Such activity of th e body , in th e fl ow of actio n, is immediately       as co mpared with positioning in most animal societi es. The
involved in th e onlological security or attitude o f 'trust' towards          !lumbe rs of people who can directly parti cipate in fac e-to-face
the continuity of the wo rld and of self implicated in the duree of            e ncounters is inhe re ntly stric tly limited , save in those types of
day-to-day life. For the brain-<iamaged patient a tho ro ugh physical                                      a
                                                                               situatio n where o ne o r few individuals address a crowd or an
examinatio n o f an object is required befo re it can be identified as ,       audience fac ing them. But such circ umstances , of course , demand
say, a 'key'. Normal individuals wo uld engage in such a scrutin y o f          th aI those in th e crowd or audi ence sacrifice continu ous face-to-
an object o nly in unusual circumstances - wh ere, for example ,               face contact with on.e another, iThe prima~y ~f thle face as a I
they were playing a party game in which th ere were definite                    medium of expressIOn and of commum catlon I has mo ral
reasons to suppose that o bjects might not be as they appear. The              implica tio ns , many o f which a re very ac ute ly teased o ut by
continuity of o rdinary life wo uld be impossible were we to attempt           Go ffm a n. To turn o ne's back o n another while the o the r is
to submit all o bjects to such d etailed inspection. Fro m this we see         speaking is in most (perhaps aU '!) societies a gesture of indifference
that Garfink el's 'etcetera clause' applies not just to language o r           , I I' contempt. Moreover, most (aJl'?) societies tend to recognize a
co nversati on but also to bodily acti viti es in physica l relatio n to        ling uisti c similarity between the face as a term referring to
the externa l world. All this is in turn intrinsically involved with            physiogno my and face as concerning the maintenance o f self-
time and time-sense. Let me quote again from Merleau-Ponty:                     estee m. No doubt there are a range o f cultures, such as traditional
                                                                                C hin ese culture o r sectors of it , which place an especial emphasis
  Whereas in the normal person every event related to movement or               lipa n th e preservatio n of face in most settings. No doubt also this
  sense of touch causes co nsc iousness to put up a hos t of intentions         may have something to do with the famou s differentiatio n made
  which run from the body as the centre of potential action either              hy Be nedict and o thers between 'shame' and 'guilt' cultures , even
  towards the body itself or towards the object, in the case of the              ir this differentiatio n seems to have been drawn much too crudely.
  patient, on the other hand, the tactile impression rema ins opaque             But aspects of the preservation and 'saving' of face are almost
  and sealed up . . .. The normal person reckons with the possible,             n :rtainly generic to a whole diversity of transcultural contexts of
  which thus, without shifting from its position as a possibility,
  acqui res a sort of actu ality. In [he patien t's case, however, the field    Stl!.:ia l encounters.
  of actuality is limited to what is met with in the shape of a real                  The twin th emes o f the control o f the body in fields o f actio n in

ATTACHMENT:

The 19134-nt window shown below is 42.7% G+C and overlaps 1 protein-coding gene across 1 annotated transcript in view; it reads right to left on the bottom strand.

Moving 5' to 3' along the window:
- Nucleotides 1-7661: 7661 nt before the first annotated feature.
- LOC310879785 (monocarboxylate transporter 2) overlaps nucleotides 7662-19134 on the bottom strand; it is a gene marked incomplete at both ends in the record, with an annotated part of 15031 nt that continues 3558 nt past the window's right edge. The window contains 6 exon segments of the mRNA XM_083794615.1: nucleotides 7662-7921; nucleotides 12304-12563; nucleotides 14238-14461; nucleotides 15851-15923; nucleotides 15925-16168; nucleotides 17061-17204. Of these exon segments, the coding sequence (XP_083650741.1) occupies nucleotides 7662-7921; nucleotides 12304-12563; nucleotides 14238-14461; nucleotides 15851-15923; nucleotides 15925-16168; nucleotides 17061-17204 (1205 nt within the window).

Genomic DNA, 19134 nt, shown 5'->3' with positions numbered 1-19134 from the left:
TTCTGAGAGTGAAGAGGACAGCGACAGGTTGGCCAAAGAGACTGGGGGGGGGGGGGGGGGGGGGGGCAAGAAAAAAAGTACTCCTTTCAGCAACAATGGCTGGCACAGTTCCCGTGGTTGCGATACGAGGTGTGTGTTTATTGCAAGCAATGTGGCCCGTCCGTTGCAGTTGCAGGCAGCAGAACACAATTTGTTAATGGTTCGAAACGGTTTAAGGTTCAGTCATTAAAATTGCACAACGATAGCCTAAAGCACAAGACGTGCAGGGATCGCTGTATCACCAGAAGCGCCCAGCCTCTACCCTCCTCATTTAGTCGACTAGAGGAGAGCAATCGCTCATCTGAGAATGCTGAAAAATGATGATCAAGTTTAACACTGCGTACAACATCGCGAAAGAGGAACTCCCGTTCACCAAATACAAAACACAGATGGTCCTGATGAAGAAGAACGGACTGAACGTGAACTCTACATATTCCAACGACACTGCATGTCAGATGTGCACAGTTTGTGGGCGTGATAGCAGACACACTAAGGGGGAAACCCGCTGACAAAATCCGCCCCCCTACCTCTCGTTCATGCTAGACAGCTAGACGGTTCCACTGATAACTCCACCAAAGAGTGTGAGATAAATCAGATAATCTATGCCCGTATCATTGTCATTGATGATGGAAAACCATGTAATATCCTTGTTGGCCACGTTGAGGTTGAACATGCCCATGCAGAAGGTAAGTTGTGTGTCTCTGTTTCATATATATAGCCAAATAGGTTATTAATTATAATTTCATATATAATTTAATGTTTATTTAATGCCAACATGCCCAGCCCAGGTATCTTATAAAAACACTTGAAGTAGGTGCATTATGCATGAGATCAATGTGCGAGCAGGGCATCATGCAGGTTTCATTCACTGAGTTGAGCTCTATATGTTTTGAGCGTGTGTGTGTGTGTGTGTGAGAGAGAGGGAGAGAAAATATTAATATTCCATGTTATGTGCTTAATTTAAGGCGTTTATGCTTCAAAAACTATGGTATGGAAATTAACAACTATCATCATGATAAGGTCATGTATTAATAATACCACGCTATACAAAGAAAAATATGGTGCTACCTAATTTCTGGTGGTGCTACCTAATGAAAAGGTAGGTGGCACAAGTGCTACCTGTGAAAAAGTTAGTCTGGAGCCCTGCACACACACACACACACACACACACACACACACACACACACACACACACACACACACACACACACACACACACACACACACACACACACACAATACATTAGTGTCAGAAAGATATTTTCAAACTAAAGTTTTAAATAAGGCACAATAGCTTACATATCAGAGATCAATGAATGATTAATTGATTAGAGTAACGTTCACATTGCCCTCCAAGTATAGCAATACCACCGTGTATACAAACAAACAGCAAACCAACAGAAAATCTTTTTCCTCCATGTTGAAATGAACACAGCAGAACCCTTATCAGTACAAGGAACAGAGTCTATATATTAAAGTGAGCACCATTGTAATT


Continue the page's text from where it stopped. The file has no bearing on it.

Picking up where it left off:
contact or is related to these data by some explicit process of               \..·o-prcsence and the pervasive influence o f face are essential to
  deduction. ' 1                                                                 rh e whole o f Go ffm an's writings . How sh ould we understand th e
                                                                                 rCnll 'co-prese nce"! As Goffman Llses it, and as 1 employ it here
  The body , o f course, is not an und ifferentia ted unity . Wha t              a lst} . co-prese nce is an cho red in th e perce ptual and co mmuni-
Ge hlen calls the ·eccentri c· posture o f human beings - standing               cat ive modaliti es o f th e bod y. What G o ffman calls 'the full
upright <.I nd 'o ut wa rd ' towards the world - is no do ubt the result         \..·o lH.l itio ns o f co -presence' arc fo und whe neve r agents 'sense tha t
68   Co nsciousness, Self and Social Encounters                                                              Co ffm an ' Enco unrers and Routines    69

they are close eno ugh to be perceived in whatever they are doing ,        another. G offman's wri tings are cert ain ly relevant to both, even if
including their experi encing of others, and close enough to be            he has had a guarded stance towards problems o f long-tenn
perceived in this sensing of being perceived ',4J Although th e 'full      institutional process or development .
conditio ns of co-presence' exist o nl y in un med iated co ntac t            Finally, it is frequ ently supposed that no t o nly are Coffman's
be tween those who are ph ysica lly present , mediated contac ts that      wri tings confined in their relevance to contemporary societies
permit some o f the in timacies o f co-presence are made possible in       but they directly ex press features o f conduct which are peculiarly
th e mode rn e ra by e lectro nic commun ications, most no tably the       mo dern , even d istinc tively Am erican. Thus Gouldne r,
telepho ne_ 4oI In contempo rary societies, and in diffe ring fo rm ats    commenting upon Goffm an's work , says:
in ot he r c ultu res , th e space contained in a room - with
exceptions , such as parties, in which the whole house may be                it dwells upon the episodic and sees life only as it is Lived in a